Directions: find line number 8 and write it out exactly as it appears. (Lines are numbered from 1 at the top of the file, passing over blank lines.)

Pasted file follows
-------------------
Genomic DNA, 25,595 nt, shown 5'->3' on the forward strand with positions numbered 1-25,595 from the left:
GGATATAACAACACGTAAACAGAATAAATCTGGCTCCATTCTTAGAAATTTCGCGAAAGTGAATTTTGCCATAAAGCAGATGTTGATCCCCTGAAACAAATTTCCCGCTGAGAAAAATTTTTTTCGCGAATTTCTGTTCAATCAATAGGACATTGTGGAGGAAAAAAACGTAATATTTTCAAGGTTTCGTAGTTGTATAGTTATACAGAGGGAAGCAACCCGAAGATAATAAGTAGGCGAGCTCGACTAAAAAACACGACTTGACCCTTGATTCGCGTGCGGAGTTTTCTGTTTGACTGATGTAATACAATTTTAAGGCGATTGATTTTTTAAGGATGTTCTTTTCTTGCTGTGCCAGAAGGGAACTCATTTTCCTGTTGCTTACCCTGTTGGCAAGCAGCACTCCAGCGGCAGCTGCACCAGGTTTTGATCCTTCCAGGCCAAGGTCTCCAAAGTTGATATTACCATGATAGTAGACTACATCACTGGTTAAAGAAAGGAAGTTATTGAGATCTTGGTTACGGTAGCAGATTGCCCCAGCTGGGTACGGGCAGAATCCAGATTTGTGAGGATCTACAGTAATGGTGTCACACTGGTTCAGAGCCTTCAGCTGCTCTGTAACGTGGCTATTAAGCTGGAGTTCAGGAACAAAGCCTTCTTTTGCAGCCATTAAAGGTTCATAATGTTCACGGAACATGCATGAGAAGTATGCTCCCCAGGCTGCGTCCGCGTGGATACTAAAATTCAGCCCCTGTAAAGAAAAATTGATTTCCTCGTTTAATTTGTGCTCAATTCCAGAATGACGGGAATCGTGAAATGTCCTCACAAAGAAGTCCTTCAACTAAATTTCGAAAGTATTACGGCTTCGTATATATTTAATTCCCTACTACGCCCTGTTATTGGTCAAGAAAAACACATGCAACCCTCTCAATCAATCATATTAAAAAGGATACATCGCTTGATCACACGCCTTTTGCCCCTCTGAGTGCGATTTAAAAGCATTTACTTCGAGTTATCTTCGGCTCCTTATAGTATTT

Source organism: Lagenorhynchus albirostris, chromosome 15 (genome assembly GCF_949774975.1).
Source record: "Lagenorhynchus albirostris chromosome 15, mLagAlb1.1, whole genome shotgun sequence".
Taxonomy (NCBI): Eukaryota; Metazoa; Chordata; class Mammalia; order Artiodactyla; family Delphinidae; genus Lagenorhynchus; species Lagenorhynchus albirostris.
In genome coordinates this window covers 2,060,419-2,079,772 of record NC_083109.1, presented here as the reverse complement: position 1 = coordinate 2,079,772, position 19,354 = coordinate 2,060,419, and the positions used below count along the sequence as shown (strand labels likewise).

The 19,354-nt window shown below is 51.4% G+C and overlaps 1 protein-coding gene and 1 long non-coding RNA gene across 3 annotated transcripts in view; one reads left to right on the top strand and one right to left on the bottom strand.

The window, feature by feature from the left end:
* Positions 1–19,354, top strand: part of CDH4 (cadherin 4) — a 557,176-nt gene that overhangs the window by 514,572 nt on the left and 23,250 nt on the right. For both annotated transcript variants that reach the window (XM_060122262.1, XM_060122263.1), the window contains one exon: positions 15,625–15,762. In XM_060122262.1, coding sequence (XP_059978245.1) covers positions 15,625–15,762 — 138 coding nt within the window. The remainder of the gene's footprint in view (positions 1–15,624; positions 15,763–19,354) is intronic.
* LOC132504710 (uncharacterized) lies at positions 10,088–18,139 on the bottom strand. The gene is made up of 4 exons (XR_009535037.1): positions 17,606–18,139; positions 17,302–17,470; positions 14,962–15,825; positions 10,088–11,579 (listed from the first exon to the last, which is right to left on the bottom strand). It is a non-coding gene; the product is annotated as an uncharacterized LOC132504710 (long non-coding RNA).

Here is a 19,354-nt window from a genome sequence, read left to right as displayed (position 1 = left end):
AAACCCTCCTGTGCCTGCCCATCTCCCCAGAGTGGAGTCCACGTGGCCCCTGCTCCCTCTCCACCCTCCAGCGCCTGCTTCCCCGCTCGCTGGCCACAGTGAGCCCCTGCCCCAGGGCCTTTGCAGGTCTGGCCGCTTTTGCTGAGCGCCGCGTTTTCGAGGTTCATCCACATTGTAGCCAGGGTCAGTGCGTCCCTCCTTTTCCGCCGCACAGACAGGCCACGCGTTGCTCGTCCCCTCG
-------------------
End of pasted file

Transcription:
The window, feature by feature from the left end: